Charles I, King of England
CHARLES I, KING OF ENGLAND
Second Stuart king of England; reigned 1625 to 1649; second son of James VI of Scotland (became James I of England, 1603) and Anne of Denmark; b. 1600, in Dunfermline, Scotland; executed, Jan. 30, 1649, in Whitehall, London, England. Charles was the younger of James's two sons, and became heir apparent to the thrones of Scotland and England when his older brother Henry died of typhus in November 1612. He was acclaimed Prince of Wales in 1616 and succeeded to the throne upon his father's death in March 1625.
Charles I was the inheritor of James I's confused religious and political policies. In 1623, James's desire for an alliance with Catholic Spain led him to dispatch Charles, and James's favorite, Buckingham, on a covert mission to the Spanish court to seek the hand of a Spanish princess. English support, however, for the Protestant side in the Thirty Years' War, plus the princess's decisive rejection of Charles's suit—she retired to a nunnery rather than meet the prince—ended the proposed alliance. Instead, shortly after his father's death, Charles married Henrietta Maria, daughter of the king of France. As part of the marriage pact, he secretly agreed to allow English Catholics to worship at the queen's private chapel and to raise his children as Catholics until they were at least 13. In doing so, however, he alienated Parliament, which passed anti-Catholic legislation in response. Charles also alienated the Catholic faction by dismissing Henrietta Maria's Catholic entourage and sending them back to France. By 1627 the religious conflict had led England into war with both France and Spain.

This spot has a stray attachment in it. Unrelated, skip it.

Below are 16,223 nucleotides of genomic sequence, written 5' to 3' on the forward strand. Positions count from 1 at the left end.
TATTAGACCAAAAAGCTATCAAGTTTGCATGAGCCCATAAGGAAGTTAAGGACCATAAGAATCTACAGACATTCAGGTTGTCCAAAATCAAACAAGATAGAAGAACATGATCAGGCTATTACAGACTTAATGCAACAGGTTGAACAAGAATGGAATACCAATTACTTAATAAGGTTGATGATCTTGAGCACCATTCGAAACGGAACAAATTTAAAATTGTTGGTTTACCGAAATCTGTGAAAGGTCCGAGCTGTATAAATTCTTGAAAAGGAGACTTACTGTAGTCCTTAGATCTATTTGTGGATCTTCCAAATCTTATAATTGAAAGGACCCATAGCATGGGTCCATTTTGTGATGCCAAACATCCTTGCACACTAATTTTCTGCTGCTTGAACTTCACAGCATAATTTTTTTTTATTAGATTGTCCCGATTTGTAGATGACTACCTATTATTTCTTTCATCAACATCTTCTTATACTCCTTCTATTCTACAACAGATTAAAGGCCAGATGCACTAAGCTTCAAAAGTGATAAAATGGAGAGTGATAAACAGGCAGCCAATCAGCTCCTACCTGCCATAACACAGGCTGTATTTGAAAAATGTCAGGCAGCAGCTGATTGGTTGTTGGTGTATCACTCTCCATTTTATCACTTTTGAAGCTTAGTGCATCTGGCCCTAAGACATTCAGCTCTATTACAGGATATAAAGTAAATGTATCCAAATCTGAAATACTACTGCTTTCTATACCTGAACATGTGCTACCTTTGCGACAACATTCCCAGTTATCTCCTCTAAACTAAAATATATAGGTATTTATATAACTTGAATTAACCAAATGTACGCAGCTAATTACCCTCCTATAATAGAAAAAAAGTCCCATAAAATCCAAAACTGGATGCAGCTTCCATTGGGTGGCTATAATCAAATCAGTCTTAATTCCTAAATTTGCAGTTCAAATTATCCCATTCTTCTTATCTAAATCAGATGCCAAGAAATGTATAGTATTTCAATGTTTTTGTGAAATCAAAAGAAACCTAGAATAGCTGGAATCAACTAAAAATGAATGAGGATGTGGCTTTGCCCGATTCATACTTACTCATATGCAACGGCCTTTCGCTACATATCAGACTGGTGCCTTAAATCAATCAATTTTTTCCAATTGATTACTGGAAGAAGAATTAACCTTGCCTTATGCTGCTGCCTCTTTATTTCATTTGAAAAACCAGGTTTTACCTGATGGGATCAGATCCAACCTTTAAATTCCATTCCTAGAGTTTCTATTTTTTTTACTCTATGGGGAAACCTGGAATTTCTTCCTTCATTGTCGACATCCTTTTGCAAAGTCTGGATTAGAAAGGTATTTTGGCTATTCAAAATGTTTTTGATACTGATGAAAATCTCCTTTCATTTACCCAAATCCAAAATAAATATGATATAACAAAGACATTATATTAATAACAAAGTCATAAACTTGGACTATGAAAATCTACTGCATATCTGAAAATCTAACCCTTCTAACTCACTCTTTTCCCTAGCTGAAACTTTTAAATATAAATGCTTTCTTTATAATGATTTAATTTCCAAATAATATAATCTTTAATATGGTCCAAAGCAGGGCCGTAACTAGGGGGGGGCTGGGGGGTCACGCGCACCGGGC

Charles favored the Anglican High Church and promoted many High churchmen to prominent offices in ecclesiastical and secular government. His most prominent appointee was William Laud, made archbishop of Canterbury in 1633, who was passionately opposed to the radical Protestant Puritans and used his position as privy counselor and judge of the Court of High Commission to suppress all Protestant forms of worship other than Anglicanism. Charles's support of his archbishop and administrator alienated both radical and moderate Protestants, who saw High Church love of ritual and display as a first step toward reconciliation with the Catholic church. Laud's policies, especially his enforcement of a Book of Common Prayer, led directly to the "Bishops' War" in Scotland and to the eventual Royalist defeat in the English Civil War.
Bibliography: m. havran, "The Character and Principles of an English King: The Case of Charles I," Catholic Historical Review, LXIX (April 1983) 169–208. l. j. reeve, Charles I and the Road to Personal Rule (Cambridge, Eng. 1989). p. donald, An Uncounselled King: Charles I and the Scottish Troubles, 1637–1641 (Cambridge, Eng. 1990). c. russell, The Fall of the British Monarchies, 1637–1642 (Oxford 1991). j. davies, The Caroline Captivity of the Church: Charles I and the Remoulding of Anglicanism, 1625–1641 (Oxford 1992). k. m. sharpe, The Personal Rule of Charles I (New Haven, Conn. 1992). c. carlton, Charles I, the Personal Monarch (2d ed. New York 1995). m. b. young, Archives Photographiques (New York 1997).
[k. r. shepherd]